Jimenez said that without assistance from his professors at TAMIU, he does not think he would have been accepted into medical school.

“Here, through the rigorous courses that TAMIU offers in the sciences, Daniela and I were able to find our strengths and build upon them,” he said, “That eventually led to our passion in a career in the health care field.”

Both he and Ortiz always knew they wanted to strive for academic goals beyond a bachelor’s degree, Jimenez said.

“We were not satisfied with just getting a bachelor’s degree,” he said, “Our inner selves wanted to strive to be the best and the most intelligent beings that we could ever be.”

They both agreed that applying to medical and dental schools is not for the faint of heart.

Jimenez said he was one of 6,000 applicants to his medical school. Out of those, 1,000 were interviewed and only 200 were accepted. Similarly, Ortiz said she was one of 1,300 applicants to her dental school. Of those, 300 were interviewed and 103 were accepted.

Jimenez said he hopes to specialize in general surgery, complete a fellowship in pediatric surgery and return to Laredo to serve the community.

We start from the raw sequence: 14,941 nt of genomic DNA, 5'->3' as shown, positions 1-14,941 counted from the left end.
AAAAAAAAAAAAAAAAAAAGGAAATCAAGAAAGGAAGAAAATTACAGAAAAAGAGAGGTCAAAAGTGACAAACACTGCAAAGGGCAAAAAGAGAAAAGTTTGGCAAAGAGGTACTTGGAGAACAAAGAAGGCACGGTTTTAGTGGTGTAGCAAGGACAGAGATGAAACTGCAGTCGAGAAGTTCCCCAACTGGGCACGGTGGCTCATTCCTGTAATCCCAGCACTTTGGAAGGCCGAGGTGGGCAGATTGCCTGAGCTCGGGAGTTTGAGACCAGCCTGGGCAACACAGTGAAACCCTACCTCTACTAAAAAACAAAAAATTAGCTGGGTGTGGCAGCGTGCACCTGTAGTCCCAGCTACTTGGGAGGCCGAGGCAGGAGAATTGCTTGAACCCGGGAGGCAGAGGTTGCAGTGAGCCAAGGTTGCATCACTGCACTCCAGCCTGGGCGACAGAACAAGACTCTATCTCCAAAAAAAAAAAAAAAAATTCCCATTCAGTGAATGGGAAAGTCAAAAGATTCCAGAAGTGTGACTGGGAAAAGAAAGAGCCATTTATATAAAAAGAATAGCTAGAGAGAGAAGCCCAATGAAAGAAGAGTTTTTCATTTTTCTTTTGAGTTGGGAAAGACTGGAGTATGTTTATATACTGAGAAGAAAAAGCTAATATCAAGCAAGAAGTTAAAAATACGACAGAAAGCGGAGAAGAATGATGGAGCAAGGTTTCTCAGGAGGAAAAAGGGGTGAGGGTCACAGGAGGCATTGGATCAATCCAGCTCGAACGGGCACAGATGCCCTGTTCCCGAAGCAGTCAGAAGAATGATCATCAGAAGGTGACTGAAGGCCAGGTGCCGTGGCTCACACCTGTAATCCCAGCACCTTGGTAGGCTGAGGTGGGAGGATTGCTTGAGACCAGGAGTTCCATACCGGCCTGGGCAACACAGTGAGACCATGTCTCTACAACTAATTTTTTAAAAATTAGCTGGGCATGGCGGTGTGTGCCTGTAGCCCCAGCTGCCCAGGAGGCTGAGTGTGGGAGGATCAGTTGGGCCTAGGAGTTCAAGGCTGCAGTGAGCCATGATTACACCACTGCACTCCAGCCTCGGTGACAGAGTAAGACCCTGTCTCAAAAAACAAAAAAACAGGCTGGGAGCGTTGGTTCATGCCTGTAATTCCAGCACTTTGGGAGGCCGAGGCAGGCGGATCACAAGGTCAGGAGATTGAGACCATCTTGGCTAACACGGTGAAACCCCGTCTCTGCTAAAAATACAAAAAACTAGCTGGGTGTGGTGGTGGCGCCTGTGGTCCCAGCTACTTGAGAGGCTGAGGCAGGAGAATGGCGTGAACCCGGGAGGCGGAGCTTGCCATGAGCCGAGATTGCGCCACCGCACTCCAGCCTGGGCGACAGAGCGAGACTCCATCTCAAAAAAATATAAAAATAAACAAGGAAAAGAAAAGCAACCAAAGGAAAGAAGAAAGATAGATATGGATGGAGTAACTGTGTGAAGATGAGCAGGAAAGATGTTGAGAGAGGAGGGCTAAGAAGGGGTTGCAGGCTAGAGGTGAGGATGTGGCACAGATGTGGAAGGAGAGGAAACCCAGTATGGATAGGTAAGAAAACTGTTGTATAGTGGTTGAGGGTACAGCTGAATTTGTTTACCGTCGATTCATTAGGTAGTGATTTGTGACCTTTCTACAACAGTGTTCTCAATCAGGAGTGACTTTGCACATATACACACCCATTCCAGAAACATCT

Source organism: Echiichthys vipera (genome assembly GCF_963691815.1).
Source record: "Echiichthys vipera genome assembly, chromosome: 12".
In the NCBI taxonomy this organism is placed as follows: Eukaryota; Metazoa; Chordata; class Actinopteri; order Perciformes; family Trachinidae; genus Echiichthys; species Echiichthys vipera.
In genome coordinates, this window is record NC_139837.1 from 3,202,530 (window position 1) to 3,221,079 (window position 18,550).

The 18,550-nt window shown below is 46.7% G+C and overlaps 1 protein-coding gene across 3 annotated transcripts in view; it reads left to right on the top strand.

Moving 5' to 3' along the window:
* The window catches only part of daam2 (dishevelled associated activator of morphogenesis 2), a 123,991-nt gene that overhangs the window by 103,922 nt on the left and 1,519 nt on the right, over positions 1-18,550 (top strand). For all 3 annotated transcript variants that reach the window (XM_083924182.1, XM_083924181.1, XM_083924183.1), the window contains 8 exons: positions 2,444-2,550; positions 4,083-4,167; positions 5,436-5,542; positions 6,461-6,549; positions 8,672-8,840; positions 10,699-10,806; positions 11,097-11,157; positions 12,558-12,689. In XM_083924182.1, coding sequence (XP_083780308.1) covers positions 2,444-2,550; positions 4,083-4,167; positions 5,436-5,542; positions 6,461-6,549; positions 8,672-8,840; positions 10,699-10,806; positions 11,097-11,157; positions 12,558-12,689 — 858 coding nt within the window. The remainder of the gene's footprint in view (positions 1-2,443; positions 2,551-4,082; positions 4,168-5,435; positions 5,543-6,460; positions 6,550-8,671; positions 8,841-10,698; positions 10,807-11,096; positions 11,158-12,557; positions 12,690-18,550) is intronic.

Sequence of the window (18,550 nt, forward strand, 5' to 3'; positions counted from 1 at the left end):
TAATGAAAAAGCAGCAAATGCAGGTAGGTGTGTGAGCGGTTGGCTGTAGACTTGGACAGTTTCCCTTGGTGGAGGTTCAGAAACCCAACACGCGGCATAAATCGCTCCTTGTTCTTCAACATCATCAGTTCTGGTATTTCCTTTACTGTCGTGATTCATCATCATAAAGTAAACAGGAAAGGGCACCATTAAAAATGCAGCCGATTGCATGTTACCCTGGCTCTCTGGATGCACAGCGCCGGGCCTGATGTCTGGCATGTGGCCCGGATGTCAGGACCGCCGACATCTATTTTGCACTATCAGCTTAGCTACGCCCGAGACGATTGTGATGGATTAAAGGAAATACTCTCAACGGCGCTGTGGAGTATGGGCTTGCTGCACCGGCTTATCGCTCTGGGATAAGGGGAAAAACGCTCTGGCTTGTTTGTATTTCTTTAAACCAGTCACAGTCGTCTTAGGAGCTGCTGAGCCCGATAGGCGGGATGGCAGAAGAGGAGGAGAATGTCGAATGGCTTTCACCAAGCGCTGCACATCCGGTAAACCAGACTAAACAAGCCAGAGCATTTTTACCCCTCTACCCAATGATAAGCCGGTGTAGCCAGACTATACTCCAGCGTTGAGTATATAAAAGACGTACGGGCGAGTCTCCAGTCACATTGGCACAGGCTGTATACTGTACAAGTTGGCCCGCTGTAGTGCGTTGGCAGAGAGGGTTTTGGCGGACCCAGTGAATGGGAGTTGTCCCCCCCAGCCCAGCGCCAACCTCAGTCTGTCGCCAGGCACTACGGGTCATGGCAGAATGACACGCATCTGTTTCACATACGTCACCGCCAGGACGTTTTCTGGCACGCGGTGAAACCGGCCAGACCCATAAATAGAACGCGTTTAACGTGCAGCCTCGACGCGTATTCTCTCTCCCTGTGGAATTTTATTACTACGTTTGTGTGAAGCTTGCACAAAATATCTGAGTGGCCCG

“I am beyond excited because I know how challenging and intellectually rewarding medical school is,” Jimenez said, “I would advise students trying to apply to medical school to not be discouraged by difficulties they may encounter in their academic career and to go for it. You should remember your passion and the people that you will affect in the future. It is not just about yourself.”     

Both Jimenez and Ortiz thanked their respective professors, Dr. Hari Mandal, associate professor of Chemistry; Dr. Deborah Blackwell, associate professor of History and director of the TAMIU Honors Program; Dr. Kameron Jorgensen, assistant professor of Chemistry; and Dr. Ruby Ynalvez, associate professor of Biology, for their encouragement and support while at TAMIU.

Ortiz said TAMIU students receive personalized attention from their professors.

“At TAMIU, you are not just another name on a list,” she said, “You get to know the professors and the professors love to be visited during their office hours.”

Ortiz said she feels confident about her future as a dentist.

“I will take every opportunity to help people that have struggled in oral health as I’ve had,” she said, “I feel like my struggles will allow me to treat a unique population.”